Season 5 of Queen of the South was declared to be its last on the USA Network-related, closing the curtain on more high-octane drama from our Queen of the display screen Teresa Mendoza (played by the glorious Alice Braga).

Loosely based on a true story and also adjusted from Arturo Pérez-Reverte’s bestmarketing novel of the exact same name, the display centers on Teresa as a womale compelled to run from a Mexihave the right to cartel and look for refuge in America. As she fights for survival, she strikes out as a drug smuggler and works her means up the drug cartel ladder while racking up a string of opponents along the means.

We’ve currently questioned all the reasons why Teresa is the most badass boss b*tch on TV, yet this particular day we’re turning our attention to the sound design of the show. Anyone who’s still hoping for seaboy 6 has also tuned in to the first few episodes will have noticed the rhythmic, pulsating electronic score that perfectly matches the moments of stress and anxiety throughout the display.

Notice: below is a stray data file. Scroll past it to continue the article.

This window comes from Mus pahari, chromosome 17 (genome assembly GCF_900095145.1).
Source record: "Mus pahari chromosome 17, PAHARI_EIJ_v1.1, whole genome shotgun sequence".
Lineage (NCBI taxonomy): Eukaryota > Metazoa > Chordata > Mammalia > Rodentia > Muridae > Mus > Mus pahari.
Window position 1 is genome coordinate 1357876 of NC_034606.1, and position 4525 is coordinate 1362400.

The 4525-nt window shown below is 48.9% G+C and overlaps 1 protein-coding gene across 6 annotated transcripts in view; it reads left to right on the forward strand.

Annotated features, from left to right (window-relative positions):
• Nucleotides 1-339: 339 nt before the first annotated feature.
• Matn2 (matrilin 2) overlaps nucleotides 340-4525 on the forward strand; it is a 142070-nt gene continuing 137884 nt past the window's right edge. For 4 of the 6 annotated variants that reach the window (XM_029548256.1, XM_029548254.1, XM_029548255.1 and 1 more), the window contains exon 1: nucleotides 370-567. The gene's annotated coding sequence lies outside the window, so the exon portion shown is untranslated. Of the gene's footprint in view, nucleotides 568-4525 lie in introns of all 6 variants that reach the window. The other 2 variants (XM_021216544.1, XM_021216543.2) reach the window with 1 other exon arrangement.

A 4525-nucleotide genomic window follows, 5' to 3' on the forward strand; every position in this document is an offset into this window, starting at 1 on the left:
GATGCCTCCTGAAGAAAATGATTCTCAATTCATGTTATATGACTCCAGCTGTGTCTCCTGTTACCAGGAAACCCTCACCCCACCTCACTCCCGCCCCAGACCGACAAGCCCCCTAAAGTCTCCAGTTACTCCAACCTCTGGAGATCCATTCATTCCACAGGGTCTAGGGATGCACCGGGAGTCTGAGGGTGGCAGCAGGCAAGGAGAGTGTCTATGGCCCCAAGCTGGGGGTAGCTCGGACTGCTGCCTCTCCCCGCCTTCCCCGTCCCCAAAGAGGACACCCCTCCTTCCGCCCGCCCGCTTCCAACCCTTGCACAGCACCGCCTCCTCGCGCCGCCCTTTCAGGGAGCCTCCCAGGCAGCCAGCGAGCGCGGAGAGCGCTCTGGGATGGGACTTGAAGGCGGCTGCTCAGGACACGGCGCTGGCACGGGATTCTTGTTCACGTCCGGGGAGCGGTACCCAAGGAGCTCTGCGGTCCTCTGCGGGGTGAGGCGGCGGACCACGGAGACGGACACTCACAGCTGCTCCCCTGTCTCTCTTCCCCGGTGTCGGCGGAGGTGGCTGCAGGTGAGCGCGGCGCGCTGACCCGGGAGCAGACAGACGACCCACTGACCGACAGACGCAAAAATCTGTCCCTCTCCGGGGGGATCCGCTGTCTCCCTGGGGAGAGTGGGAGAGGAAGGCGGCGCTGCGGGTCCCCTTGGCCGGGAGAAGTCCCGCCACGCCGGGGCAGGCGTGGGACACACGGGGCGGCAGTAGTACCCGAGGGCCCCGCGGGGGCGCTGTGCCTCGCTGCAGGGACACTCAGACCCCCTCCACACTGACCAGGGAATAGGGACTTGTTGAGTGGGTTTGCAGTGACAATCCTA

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In S2E5, the complex love triangle of Teresa, James, and Guero (he’s alive!) take a trip to Boliusing searching for a new supplier – the enigmatic and also dangerous narco cult leader El Santo. The trail leads them to a bar in which Guero reconnects through Leo, their link to El Santo and also Guero’s ex-girlfriend, and what unfolds is one of the a lot of intense scenes of the present so far.

In the opening act we watch the 3 in a party setting – it could not be the most comfortable for Teresa, but as she sits through James, Guero, and also Leo, the relaxing melodies of La Luz’s “Call Me In The Day” imply the worst is yet to come.


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Leo also declares “I love this song” while sipping on a shot of tequila prior to dragging Teresa to the dancefloor.